Al Fahim is resolute about what led Paris Gallery to the brink of collapse: a failure to evolve as fast as it was growing.
“Family-run companies have some advantages and some disadvantages,” he says. “When it’s in the beginning there are a lot of advantages because the decision making is quick, you can expand a lot, you can be very creative and a lack of corporate governance is good.
“When you come to a certain size the same practice you’ve done in the beginning to get to that point doesn’t work anymore and this is what happened to us. In 2006... after ten years practising a similar style, similar way, which we had done for the past ten years... could have broken the company.
“We were a little late but nevertheless we caught up with the times and we enforced the changes.”
The company’s increased focus on corporate governance also is in line with its plans to go public. Although an initial public offering has been put on hold, Al Fahim assures Arabian Business it remains a goal.
“The timeframe is linked with a few elements and those elements change, it’s not always in our hands,” Al Fahim says.
“What is in our hands is to prepare the company, its infrastructure, its organisation, its culture to be able to go to IPO and to be able to compete internationally. That, to a high extent, is done. Today the challenge is to maintain that and sustain that.”
Expansion plans also are likely to influence the timing of an IPO, which Al Fahim says is unlikely to occur before the international market is ready to accept Paris Gallery.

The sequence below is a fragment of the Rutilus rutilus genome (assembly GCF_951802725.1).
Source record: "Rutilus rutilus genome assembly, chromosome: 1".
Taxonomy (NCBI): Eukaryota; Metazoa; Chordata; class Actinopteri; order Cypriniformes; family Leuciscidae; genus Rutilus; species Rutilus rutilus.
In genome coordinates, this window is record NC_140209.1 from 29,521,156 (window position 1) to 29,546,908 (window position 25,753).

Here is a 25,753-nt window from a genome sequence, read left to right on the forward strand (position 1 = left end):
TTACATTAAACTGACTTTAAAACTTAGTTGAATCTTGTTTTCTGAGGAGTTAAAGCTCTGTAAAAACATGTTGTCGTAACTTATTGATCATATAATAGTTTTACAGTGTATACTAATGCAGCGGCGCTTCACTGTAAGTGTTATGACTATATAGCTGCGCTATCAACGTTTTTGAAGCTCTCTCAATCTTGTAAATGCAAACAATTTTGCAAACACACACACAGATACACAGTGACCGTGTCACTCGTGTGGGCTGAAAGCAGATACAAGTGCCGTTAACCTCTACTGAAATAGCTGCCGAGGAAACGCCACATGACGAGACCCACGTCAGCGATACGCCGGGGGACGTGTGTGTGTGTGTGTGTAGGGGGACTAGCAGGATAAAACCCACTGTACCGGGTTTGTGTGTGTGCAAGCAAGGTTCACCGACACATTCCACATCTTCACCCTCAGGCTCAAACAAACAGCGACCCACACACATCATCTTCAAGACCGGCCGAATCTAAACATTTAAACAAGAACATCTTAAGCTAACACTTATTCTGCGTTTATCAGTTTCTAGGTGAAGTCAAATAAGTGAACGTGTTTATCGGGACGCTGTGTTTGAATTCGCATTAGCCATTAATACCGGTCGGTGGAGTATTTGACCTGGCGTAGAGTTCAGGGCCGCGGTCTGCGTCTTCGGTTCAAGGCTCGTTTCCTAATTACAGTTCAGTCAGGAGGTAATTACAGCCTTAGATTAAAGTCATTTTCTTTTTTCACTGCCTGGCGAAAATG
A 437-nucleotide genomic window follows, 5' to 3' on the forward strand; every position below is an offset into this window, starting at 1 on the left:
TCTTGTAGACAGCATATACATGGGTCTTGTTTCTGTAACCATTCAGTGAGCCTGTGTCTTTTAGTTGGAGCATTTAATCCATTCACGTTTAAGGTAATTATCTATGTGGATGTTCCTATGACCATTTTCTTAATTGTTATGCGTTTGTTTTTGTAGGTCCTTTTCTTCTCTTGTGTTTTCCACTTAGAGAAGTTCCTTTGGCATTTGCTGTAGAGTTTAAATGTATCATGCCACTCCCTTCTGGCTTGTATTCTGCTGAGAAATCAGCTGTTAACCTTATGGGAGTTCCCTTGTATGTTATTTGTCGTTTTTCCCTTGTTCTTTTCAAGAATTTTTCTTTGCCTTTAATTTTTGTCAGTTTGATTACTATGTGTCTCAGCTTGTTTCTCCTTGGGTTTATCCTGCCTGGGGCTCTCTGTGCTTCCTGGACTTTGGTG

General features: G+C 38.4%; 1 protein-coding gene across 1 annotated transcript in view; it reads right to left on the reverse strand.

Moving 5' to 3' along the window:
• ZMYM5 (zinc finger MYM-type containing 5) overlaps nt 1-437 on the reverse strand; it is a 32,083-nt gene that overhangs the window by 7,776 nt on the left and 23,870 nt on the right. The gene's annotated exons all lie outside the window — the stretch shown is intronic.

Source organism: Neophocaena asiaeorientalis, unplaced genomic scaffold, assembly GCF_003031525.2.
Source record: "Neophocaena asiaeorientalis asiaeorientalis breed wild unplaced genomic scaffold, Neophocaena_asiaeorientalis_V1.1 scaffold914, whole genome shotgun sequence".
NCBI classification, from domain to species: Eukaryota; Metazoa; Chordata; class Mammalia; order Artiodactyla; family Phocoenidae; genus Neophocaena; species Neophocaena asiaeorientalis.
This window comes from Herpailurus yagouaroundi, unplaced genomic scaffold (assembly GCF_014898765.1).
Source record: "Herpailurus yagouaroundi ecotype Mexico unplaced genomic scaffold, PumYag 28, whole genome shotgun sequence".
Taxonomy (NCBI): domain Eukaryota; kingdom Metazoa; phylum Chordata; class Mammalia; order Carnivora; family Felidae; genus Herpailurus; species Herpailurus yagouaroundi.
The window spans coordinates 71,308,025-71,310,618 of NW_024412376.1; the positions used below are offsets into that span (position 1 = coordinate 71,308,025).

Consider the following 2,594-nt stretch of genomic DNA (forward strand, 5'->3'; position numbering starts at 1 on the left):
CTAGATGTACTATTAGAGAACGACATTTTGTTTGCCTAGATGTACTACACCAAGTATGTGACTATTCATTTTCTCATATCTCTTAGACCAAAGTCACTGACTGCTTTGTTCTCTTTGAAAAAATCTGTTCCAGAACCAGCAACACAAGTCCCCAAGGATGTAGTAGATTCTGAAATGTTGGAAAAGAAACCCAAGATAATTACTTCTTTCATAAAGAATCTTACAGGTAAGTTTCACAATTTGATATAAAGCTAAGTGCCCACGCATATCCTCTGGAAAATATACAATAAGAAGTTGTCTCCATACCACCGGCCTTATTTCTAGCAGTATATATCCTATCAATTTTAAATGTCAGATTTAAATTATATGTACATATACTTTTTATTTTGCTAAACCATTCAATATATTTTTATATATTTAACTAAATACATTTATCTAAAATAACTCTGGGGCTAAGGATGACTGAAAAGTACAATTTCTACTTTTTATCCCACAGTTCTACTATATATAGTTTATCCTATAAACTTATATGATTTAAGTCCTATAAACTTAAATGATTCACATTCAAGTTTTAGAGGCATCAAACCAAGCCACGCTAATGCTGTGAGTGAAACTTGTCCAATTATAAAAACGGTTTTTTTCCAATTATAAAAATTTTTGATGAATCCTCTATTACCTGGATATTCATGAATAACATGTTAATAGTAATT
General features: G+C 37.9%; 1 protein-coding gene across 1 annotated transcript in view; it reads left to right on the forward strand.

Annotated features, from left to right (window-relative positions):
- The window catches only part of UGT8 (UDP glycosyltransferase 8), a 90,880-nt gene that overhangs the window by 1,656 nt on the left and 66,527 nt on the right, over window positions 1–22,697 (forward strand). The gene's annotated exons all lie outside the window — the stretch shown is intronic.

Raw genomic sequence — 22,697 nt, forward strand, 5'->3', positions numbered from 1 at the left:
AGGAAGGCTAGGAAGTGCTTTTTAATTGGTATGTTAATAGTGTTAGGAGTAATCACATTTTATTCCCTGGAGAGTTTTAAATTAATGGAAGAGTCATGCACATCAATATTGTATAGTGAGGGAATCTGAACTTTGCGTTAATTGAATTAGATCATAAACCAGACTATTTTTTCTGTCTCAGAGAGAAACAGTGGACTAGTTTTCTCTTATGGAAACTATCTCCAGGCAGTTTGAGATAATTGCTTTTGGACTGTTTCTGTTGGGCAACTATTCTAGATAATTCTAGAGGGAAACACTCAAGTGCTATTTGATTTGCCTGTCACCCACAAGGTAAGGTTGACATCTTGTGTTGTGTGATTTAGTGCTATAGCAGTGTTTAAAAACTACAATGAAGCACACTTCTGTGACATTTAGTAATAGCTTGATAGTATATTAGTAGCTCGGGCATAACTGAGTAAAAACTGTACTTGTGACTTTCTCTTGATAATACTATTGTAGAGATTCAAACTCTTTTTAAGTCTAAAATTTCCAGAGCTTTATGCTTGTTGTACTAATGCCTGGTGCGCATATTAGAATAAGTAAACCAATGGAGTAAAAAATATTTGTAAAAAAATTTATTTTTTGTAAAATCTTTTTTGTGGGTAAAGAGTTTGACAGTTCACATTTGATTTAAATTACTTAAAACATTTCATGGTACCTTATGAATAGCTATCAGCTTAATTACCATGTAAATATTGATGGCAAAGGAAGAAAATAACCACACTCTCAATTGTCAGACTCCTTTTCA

“When you do an IPO you have a few objectives in mind, one is to have sustainable growth in the future. That sustainable growth isn’t specified, to what growth, how many years... [but] of course [we want] to make sure the company continues, that’s very important and that’s the prime object of our family-run company.
“When you go to an IPO the expectation of the new shareholders is to grow, to become bigger, to become more important, to lead in the industry, to take more market share. If you do an IPO and just stay where you are that’s not good for our shareholders so what we’re trying to do is balance between the two.”
Al Fahim is coy about what proportion of the company would be released in an IPO.
“The percentage at this stage doesn’t mean much, whether we keep the least or the most, what is important is when we do that, what we bring to the table, what is the potential to the new shareholders,” Al Fahim says.
“When I say potentiality of Paris Gallery it’s not only expanding and opening new shops or being in new markets, it’s also [about] becoming bigger in terms of size and in terms of leadership in this sector of the market. There will be acquisitions, there will be mergers in some markets, there will be IPOs in other markets — it doesn’t have to just be UAE. So there are a lot of opportunities that today we can’t talk about because it’s not concrete yet. The potential of what it can become is huge.”
But Al Fahim also reveals concerns about exposing the company to the often-reactive stock market, where investors dive in and out, leaving the company potentially vulnerable.
“People make a lot of money through transactions and then khalas, they leave it; that’s not what we have in mind to do,” he says, declining to give more details. “We’re taking a very careful approach when it comes to IPO.”
That dream to launch in the world’s fashion capitals may just be the catalyst that forces the Al Fahim family over the line.